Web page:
Why Incorporate When You Can Invest in RRSP?

Why Incorporate When You Can Invest in RRSP?

You may have already known, I am an accountant. This means that I have to look at numbers all the time.

I have always been equipped with two monitors, one from my laptop and one extra monitor.

Recently I had the opportunity to upgrade my monitor. 

I selected the 32” curved monitor from Samsung, a white, thin, very modern looking monitor.  It was way too big for me and I ended up getting a 27” flat screen one. 

Creating memories with my little one last weekend at African Lion Safari 

I can still recall how excited it was for our family to get a 27” TV in my teenaged years.  A 27” TV was HUGE at the time. 

Today, I am getting a 27” monitor as my work monitor.

Of course, the 27” TV costed a lot more than what I paid for my 27” monitor. 

Things we take it for granted today were once luxury items, or even unimaginable not too long ago.

When technologies are moving at lightning speed, our tax system remains the same.

Complicated.  Cumbersome. 

It’s always interesting to see what people do to save taxes.  Recently, I saw a real estate agent asking for tips on saving taxes.

Some people take a big step to set up a corporation. 

One person asked, “why do I set up a corporation if I can contribute to RRSP?”

The number 1 advice we get from accountants to reduce your taxes is to contribute to your RRSP.

There’s nothing wrong with it. 

In many hardworking Canadians’ cases, it is truly the only thing to lower your taxes.

But for self-employed individuals and small business owners, incorporation provides many advantages over-contribution to RRSP.

1. Reinvestment to your business

Yes.  RRSP can defer taxes.  

You earn the money as a small business owner.  You contribute to your RRSP so you can save the taxes on the contribution.

But once you make a contribution to your RRSP, you no longer have the money available to reinvest to your business. 

100% of the net income has to go into a restricted investment fund. ☹ Nothing left for reinvestment.

On the flip side, if you incorporate, yes, you will have to pay 12.5% to CRA as income tax, you still have 87.5% left to reinvest in your business.

As small business owners, we all want to expand our businesses.  This requires reinvestment of funds, such as purchasing equipment and system building, that sometimes is not a tax deductible write off. 

This means that you would still have to pay taxes on the cash you’ve spent on the business and you won’t get the tax write off until future years.

If you contribute to RRSP, the money is no longer there.  No investments can be made.

If you have a corporation, you pay 12.5% tax-deductible still have 87.5% left for your business reinvestments.

2. Unrestricted investment options in a corporate structure

RRSP is a great way to defer taxes, bur RRSP is restricted.

There’re multiple articles and publications done by CRA to teach people what they’re allowed to invest in. 

Yes, you have 100% of the funds available to invest, but if you don’t like the public stock market, you would have eliminated the majority of the investment options available. 

I still remember the old days how I would save the money, contribute to my RRSP, and leave the RRSP as cash and do nothing with them.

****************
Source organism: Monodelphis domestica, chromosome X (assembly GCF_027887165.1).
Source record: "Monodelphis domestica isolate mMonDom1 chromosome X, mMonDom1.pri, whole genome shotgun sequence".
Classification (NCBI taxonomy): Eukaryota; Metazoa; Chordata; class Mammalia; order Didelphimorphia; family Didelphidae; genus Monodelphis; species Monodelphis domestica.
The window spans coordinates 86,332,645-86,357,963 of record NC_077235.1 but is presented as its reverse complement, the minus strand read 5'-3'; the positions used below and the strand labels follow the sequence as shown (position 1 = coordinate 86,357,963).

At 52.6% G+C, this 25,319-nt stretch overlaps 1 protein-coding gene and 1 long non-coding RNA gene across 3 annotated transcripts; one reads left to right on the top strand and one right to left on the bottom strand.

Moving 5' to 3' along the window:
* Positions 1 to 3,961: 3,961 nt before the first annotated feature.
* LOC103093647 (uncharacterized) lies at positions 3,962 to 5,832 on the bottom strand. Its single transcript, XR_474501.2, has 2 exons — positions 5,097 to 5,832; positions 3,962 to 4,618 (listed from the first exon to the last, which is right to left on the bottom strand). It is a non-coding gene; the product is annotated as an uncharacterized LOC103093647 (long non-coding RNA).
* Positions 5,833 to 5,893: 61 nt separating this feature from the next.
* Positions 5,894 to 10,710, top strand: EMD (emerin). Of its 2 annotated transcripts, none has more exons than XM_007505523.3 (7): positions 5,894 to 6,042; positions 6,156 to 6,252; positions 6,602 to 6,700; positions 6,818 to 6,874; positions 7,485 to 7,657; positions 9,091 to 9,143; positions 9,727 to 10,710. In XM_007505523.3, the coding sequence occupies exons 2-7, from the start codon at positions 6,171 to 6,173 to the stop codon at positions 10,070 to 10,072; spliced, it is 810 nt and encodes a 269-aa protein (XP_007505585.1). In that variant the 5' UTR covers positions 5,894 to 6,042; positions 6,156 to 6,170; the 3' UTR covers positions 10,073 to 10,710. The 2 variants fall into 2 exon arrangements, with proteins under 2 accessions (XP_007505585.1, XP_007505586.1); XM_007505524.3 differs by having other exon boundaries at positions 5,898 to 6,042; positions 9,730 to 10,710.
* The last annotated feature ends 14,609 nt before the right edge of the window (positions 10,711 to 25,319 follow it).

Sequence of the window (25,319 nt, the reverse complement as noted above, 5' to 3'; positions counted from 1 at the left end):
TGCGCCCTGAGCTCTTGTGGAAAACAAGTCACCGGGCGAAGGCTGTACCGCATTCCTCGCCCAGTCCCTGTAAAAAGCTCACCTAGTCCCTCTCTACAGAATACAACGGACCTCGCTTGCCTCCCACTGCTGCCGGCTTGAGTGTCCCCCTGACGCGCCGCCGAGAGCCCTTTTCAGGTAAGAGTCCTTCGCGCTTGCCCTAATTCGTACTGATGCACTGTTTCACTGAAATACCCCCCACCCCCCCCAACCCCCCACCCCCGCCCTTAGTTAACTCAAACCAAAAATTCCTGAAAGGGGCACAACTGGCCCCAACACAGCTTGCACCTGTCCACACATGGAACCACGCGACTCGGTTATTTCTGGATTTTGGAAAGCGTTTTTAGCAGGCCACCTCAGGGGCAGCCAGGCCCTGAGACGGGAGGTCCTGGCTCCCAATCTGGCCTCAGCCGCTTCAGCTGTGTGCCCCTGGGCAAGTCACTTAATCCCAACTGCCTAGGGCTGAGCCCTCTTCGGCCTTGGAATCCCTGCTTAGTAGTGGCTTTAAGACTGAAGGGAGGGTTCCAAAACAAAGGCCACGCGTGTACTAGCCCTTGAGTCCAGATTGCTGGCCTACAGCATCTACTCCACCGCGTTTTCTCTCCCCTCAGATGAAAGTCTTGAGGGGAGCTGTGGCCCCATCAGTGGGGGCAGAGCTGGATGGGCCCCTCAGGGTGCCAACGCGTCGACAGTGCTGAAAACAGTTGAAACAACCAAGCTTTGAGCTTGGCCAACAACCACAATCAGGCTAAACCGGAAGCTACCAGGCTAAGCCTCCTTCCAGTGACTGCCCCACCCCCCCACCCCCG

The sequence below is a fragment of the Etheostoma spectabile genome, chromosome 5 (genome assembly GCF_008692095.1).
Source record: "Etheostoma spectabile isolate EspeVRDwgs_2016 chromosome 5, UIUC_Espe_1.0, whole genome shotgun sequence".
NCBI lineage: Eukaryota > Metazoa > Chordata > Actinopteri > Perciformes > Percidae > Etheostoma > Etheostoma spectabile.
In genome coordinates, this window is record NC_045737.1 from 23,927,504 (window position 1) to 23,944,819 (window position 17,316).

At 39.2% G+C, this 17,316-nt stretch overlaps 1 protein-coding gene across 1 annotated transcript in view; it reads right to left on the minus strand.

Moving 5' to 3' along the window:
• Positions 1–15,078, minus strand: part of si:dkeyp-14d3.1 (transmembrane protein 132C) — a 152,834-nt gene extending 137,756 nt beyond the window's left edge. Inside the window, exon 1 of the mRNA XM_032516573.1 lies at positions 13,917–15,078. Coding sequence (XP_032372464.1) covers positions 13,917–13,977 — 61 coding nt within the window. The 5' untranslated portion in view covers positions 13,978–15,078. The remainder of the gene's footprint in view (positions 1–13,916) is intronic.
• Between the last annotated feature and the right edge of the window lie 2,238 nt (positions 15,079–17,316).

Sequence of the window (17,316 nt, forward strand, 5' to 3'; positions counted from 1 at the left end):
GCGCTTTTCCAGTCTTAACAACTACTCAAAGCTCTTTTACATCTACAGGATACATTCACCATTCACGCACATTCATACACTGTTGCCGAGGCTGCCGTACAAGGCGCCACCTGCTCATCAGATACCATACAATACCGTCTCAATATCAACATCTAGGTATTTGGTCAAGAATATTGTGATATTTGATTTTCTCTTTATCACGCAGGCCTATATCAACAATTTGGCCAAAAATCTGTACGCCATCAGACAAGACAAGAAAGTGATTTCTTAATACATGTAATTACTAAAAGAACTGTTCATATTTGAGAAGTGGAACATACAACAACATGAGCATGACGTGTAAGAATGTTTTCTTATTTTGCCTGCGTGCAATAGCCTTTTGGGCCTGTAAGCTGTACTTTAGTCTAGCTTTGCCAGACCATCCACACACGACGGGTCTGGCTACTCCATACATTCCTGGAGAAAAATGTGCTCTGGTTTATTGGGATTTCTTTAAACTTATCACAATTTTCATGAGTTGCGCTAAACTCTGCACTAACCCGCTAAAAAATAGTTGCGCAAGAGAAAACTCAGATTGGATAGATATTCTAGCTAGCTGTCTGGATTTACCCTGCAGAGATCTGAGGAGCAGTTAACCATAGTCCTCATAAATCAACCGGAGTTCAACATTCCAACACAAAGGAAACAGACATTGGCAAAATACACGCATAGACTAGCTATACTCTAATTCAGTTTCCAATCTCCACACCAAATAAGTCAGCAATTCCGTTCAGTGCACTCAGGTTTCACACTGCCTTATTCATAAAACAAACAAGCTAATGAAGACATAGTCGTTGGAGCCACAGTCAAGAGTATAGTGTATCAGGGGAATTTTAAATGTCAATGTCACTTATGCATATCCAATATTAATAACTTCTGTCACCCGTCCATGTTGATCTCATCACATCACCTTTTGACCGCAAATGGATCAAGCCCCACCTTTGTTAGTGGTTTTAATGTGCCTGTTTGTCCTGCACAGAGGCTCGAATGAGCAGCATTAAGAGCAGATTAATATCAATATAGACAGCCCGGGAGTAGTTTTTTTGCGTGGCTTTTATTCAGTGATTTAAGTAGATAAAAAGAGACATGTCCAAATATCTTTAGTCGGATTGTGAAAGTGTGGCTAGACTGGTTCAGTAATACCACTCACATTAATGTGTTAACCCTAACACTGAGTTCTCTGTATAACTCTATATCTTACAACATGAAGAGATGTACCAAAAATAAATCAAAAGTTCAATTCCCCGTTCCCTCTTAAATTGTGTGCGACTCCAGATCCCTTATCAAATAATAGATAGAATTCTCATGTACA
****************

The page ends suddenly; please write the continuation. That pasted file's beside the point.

I tested out a couple of stocks but I wasn’t really that successful.  ☹  Blackberry (back then it was called RIM) was one of the stocks that I invested.  I bought them over $50 per share and it went down to $11. 

I’ve since cashed out from my RRSP. 

On the flip side, if you have a corporation, yes, my business would have to pay 12.5% to CRA as income tax, but I still have 87.5% left to choose to invest in whatever I want. 

Yes.  I can still buy RIM shares if I want (although I wouldn’t advise doing it anymore), but I can also buy real estate.

There’re private equity deals that are out there and only non-registered account investments are accepted. 

After-tax corporate funds can be used to invest in these deals, but RRSP funds cannot.

3. Income splitting opportunities with your family members

It’s true that the income splitting opportunities are much more restricted from before.

Having that corporation does not allow you to split income like before.

But this does not mean that there aren’t any opportunities to split income with your future self, split income with your spouse when he/she gets older, split income with your family members provided that they work in your business in the previous years. 

There’re still opportunities available, you just need to find them and jump through the hoop.

Arguably, you can contribute to RRSP and achieve a certain extent of income splitting with your lower-income spouse (with years of planning and caution). 

But the corporation provides so much more flexibility over RRSP investments.

Until the Canadian tax system advances like our technologies, the corporation remains one of the biggest tax hacks you will get in Canadian high tax rate environment. 

Until next time, happy Canadian Real Estate Investing

Cherry Chan, CPA, CA

Your Real Estate Accountant

Related Posts
Norm Carr

When you eventually pay yourself it is fully taxable personal income. Therefore it is taxed twice

Hey Norm, thanks for your comment. When you take the money out from the corp, there’s impact on your personal tax return. Canadian tax system is designed in a way that you wouldn’t pay double tax. Dividend tax is generally lower than regular income on your personal return. You get a larger tax credit.

For someone who doesn’t have any other income, he can receive up to $25K non-eligible dividend tax free.

Hope this helps.

Leave a Reply

Your email address will not be published.Required fields are marked *